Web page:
Chrism Mass celebrates ‘union and unity’ of local church

During the consecration of the sacred Chrism, Archbishop Shelton J. Fabre breathed into the mixture of oil and balsam, a symbol of the Holy Spirit and the life-giving nature of the sacraments. Samuel Mattingly, a seminarian for the Archdiocese of Louisville, assisted. The annual Chrism Mass was celebrated at the Cathedral of the Assumption April 4. (Record Photo by Ruby Thomas)

Archbishop Shelton J. Fabre, celebrating his second Chrism Mass in the Archdiocese of Louisville, told the hundreds who gathered the evening of April 4, that although we have endured much, we are never alone.

“This Mass is an expression of the union and unity of those who journey together,” he said.

The annual liturgy, celebrated at the Cathedral of the Assumption in downtown Louisville,  brought together pastors and parishioners from around the archdiocese to witness the blessing of the oils and the consecration of the sacred Chrism. 

Doug Wolz carried the oil of the catechumens in a procession at the Chrism Mass. (Record Photo by Ruby Thomas)

The oils — the Oil of the Sick and the Oil of the Catechumens — will be used throughout the year for those who are ill and those who are preparing to join the Catholic Church, respectively. 

The Oil of the Sick should bring “courage, hope, peace, healing” to those who are ill, Archbishop Fabre said. The Oil of the Catechumens is to “strengthen the catechumens who are being born again in the sacrament of baptism.” The sacred Chrism is used for the sacraments of Baptism, Confirmation and Holy Orders, and when dedicating a new church or altar. Following the Mass, the oils are distributed to each of the 110 churches in the archdiocese.

Also during the Mass, the members of the presbyterate renewed their priestly promises.

Priests of the Archdiocese of Louisville renewed their priestly promises during the Chrism Mass. (Record Photo by Ruby Thomas)

Speaking to his “brother priests,” Archbishop Fabre thanked them for their ministry and spoke of the responsibility bestowed on them through the anointing they received. 

“I invite you to feel the weight of these words,” he said during his homily. “In a powerful and real way, you represent the person of Jesus Christ. Your words are his words. Your presence conveys his presence. …I want you to know just how deeply he desires this union with you.”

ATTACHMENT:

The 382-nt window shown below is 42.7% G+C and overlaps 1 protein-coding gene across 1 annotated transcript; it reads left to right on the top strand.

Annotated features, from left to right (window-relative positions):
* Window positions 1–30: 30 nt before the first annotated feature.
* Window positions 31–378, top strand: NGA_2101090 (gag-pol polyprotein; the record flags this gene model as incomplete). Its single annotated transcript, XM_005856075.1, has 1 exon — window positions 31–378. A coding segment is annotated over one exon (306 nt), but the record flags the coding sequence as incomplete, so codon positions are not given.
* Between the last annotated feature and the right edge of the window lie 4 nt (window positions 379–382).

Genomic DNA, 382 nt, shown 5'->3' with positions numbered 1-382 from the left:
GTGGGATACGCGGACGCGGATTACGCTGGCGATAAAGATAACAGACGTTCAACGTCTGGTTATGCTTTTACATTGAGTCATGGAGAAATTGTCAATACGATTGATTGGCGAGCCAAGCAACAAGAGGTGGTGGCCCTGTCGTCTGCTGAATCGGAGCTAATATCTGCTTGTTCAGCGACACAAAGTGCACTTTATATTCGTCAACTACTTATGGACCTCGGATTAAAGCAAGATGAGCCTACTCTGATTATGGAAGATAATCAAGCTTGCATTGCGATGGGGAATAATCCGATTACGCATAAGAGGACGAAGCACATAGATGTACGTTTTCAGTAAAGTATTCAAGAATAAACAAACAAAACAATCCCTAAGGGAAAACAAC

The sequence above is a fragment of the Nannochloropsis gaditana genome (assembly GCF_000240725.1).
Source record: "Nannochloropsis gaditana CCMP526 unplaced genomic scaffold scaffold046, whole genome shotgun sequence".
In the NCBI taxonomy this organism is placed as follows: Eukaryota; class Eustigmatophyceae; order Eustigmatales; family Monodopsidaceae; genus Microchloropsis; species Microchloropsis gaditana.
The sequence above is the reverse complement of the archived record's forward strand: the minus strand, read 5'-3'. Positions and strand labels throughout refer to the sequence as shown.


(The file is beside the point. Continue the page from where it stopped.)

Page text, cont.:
That unity, he said, is crucial.

Archbishop Shelton J. Fabre blessed the Oil of the Sick used in the sacrament of anointing of the sick. (Record Photo by Ruby Thomas)

“This unity is very important because there are forces that will manipulate any sign of division among us,” he said. “May this sign of union unify us far and wide.”

To the members of the faithful, Archbishop Fabre said he was struck by the liturgy’s responsorial psalm — “Forever I will sing the goodness of the Lord.”

Given all the world has endured in the past few years — including a pandemic, strife and natural disasters — some might be apprehensive.

Archbishop Shelton J. Fabre blessed the Sacred Chrism. (Record Photo by Ruby Thomas)

“How can we forever sing the goodness of the Lord” after we’ve endured so much?

“The answer roots itself in our presence here tonight,” which indicates the recognition that “God is Emmanuel and never leaves us to face any challenges alone,” the archbishop said. “His goodness urges us to sing the goodness of the Lord always.”

Archbishop Shelton J. Fabre poured balsam into the Sacred Chrism. (Record Photo by Ruby Thomas)

‘This unity is very important because there are forces that will manipulate any sign of division among us. May this sign of union unify us far and wide.’

Archbishop Shelton J. Fabre
Kayla Bennett
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Kayla Bennett
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